Virtue Of Clear Thinking

Virtue Of Clear Thinking

By Reza Ganjavi

I was just having an exchange with someone who contended: “Reading about somebody else’s experiences is of very little value” — is it really so? 9486 members of this group have probably read some book by someone who speaks about his or her experience — look at Krishnamurti’s Notebook for example… or many other examples. I don’t buy the above statement as factual. I think many people find value in reading others’ experiences. How many of you have read someone’s autobiography for example?

There are even autobiographical best-sellers read by millions. And to say it has very little value to read of someone else’s experience is simply untrue.

The ability to think clearly and not mix up concepts is a good thing to have. I don’t want to call it a gift though all our faculties are gifts. But I find it pretty ridiculous not to think clearly, mix up concepts, make assumptions and images, and project them onto others. A person who is not clear projects confusion onto others. I was speaking with someone recently who is not shy about pointing out the cultist mentality he was exposed to by a cult-like group around Krishnamurti’s work — which is so against what he stood for as I understood it. So we have that in one hand.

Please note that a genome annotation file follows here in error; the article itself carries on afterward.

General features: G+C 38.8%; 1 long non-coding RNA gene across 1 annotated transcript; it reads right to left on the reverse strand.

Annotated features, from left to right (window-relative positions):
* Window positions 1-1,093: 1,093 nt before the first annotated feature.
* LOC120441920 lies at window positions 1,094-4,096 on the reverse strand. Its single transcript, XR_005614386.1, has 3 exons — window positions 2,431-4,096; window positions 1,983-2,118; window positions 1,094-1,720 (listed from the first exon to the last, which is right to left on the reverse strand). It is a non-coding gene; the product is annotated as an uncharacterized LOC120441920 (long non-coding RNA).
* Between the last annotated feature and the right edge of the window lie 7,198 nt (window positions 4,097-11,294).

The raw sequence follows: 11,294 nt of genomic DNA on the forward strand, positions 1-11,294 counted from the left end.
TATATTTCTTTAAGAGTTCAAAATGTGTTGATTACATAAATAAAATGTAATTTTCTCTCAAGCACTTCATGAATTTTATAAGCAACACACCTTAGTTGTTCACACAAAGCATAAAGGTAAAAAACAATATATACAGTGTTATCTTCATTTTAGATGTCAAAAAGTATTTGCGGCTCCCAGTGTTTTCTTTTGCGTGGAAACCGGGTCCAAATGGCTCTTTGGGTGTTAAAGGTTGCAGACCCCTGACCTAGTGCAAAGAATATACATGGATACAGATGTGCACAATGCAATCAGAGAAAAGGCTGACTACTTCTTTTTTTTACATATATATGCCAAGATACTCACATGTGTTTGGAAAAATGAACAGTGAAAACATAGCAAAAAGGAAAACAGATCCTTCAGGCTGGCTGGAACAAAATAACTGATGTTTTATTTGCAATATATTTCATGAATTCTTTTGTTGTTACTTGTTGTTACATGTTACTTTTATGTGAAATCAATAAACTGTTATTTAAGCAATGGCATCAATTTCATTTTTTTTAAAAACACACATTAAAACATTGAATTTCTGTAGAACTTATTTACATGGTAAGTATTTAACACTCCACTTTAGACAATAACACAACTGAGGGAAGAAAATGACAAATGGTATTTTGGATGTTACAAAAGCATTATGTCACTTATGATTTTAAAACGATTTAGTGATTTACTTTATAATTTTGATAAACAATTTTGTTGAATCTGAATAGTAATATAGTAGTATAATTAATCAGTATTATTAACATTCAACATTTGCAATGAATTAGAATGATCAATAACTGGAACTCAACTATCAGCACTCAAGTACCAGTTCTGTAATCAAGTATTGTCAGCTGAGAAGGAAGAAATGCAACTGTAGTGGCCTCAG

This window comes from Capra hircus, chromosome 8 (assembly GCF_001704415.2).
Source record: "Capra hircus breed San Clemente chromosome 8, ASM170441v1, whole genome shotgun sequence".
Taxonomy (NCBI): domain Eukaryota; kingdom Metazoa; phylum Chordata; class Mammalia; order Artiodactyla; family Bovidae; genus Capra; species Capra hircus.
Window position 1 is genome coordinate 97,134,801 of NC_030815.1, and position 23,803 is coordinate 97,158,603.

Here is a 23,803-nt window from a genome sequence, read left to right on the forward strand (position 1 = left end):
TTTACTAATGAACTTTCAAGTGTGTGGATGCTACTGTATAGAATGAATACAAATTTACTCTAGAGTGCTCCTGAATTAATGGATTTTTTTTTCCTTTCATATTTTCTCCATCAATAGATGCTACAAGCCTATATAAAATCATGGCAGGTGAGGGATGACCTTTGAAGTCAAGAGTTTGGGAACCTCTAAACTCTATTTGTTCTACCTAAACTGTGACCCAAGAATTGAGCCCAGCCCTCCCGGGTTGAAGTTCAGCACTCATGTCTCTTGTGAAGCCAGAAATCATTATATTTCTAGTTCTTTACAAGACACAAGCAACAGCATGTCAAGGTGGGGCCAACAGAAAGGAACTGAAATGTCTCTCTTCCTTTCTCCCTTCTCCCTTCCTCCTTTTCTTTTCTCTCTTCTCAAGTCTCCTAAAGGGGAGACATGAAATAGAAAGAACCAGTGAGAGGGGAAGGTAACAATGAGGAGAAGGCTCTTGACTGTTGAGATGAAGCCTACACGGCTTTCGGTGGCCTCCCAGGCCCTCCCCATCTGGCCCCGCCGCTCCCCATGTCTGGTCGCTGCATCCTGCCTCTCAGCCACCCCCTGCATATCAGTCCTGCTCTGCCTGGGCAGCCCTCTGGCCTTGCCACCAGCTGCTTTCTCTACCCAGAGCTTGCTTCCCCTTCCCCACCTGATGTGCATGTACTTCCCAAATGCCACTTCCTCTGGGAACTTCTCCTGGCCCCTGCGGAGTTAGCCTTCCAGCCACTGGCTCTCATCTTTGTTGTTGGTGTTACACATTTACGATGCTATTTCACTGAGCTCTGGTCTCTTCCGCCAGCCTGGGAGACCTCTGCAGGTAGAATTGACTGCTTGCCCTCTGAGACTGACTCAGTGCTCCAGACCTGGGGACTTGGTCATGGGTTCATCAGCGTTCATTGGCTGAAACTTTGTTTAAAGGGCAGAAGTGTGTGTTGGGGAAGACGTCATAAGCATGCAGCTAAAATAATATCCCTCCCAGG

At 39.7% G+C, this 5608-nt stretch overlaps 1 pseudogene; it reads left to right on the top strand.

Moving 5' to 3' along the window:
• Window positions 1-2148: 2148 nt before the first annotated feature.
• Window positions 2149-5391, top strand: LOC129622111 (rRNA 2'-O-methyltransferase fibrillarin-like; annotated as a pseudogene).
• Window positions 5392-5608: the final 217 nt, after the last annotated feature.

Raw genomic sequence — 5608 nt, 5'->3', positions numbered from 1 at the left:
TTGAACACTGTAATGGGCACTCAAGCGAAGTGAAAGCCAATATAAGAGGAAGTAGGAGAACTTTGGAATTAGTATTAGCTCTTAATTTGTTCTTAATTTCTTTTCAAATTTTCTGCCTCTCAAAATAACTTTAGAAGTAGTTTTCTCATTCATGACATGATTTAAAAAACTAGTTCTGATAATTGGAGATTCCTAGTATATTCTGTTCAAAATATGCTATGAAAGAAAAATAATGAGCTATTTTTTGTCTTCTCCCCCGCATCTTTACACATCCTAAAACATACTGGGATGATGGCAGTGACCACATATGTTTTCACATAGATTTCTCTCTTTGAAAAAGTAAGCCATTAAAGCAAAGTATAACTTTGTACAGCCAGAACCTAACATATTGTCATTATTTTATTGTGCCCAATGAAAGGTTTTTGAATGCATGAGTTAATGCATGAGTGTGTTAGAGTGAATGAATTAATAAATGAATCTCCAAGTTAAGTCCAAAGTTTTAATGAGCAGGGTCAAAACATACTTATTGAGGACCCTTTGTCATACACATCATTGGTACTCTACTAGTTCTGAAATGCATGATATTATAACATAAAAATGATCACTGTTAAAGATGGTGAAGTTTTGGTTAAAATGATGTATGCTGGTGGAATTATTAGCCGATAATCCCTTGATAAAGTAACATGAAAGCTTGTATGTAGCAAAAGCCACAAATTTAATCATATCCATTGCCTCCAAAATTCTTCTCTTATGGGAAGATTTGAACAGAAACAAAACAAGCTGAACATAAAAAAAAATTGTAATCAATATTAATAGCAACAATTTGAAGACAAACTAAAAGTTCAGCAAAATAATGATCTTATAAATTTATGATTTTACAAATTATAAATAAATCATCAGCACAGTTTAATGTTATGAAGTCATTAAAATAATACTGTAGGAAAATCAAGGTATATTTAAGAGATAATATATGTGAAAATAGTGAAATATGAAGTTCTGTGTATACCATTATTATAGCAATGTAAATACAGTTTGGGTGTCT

And I hear the assumption that many are confused around this work. WHY? K was one of the clearest thinkers and used a fairly clear language — surely far clearer than many mystical thinkers. But I don’t buy the assumption that many are confused around these subjects. I think that’s just a projection of a confused mind onto others — just as the fallacious assumption that reading another’s experience can have no value.

The enemy of clarity is fanaticism, dogma, cultism, blind belief, and so on. K spent a lifetime shedding light on this.